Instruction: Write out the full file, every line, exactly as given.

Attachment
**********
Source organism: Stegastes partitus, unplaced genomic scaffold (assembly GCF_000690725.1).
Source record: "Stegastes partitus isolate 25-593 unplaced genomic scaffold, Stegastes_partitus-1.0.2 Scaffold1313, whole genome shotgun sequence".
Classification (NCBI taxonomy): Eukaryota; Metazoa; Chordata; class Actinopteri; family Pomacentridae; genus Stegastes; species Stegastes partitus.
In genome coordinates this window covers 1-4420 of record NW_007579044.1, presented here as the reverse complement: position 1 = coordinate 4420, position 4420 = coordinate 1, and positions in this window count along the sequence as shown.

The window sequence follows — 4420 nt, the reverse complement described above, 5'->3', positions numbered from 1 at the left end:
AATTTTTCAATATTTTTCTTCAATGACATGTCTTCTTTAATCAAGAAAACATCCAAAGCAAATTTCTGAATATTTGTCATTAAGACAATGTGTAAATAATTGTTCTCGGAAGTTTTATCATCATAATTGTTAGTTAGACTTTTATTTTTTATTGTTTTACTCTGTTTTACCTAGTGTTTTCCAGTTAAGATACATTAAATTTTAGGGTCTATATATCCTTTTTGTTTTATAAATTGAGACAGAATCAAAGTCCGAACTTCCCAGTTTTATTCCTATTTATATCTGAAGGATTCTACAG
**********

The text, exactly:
Source organism: Stegastes partitus, unplaced genomic scaffold (assembly GCF_000690725.1).
Source record: "Stegastes partitus isolate 25-593 unplaced genomic scaffold, Stegastes_partitus-1.0.2 Scaffold1313, whole genome shotgun sequence".
Classification (NCBI taxonomy): Eukaryota; Metazoa; Chordata; class Actinopteri; family Pomacentridae; genus Stegastes; species Stegastes partitus.
In genome coordinates this window covers 1-4420 of record NW_007579044.1, presented here as the reverse complement: position 1 = coordinate 4420, position 4420 = coordinate 1, and positions in this window count along the sequence as shown.

The window sequence follows — 4420 nt, the reverse complement described above, 5'->3', positions numbered from 1 at the left end:
AATTTTTCAATATTTTTCTTCAATGACATGTCTTCTTTAATCAAGAAAACATCCAAAGCAAATTTCTGAATATTTGTCATTAAGACAATGTGTAAATAATTGTTCTCGGAAGTTTTATCATCATAATTGTTAGTTAGACTTTTATTTTTTATTGTTTTACTCTGTTTTACCTAGTGTTTTCCAGTTAAGATACATTAAATTTTAGGGTCTATATATCCTTTTTGTTTTATAAATTGAGACAGAATCAAAGTCCGAACTTCCCAGTTTTATTCCTATTTATATCTGAAGGATTCTACAG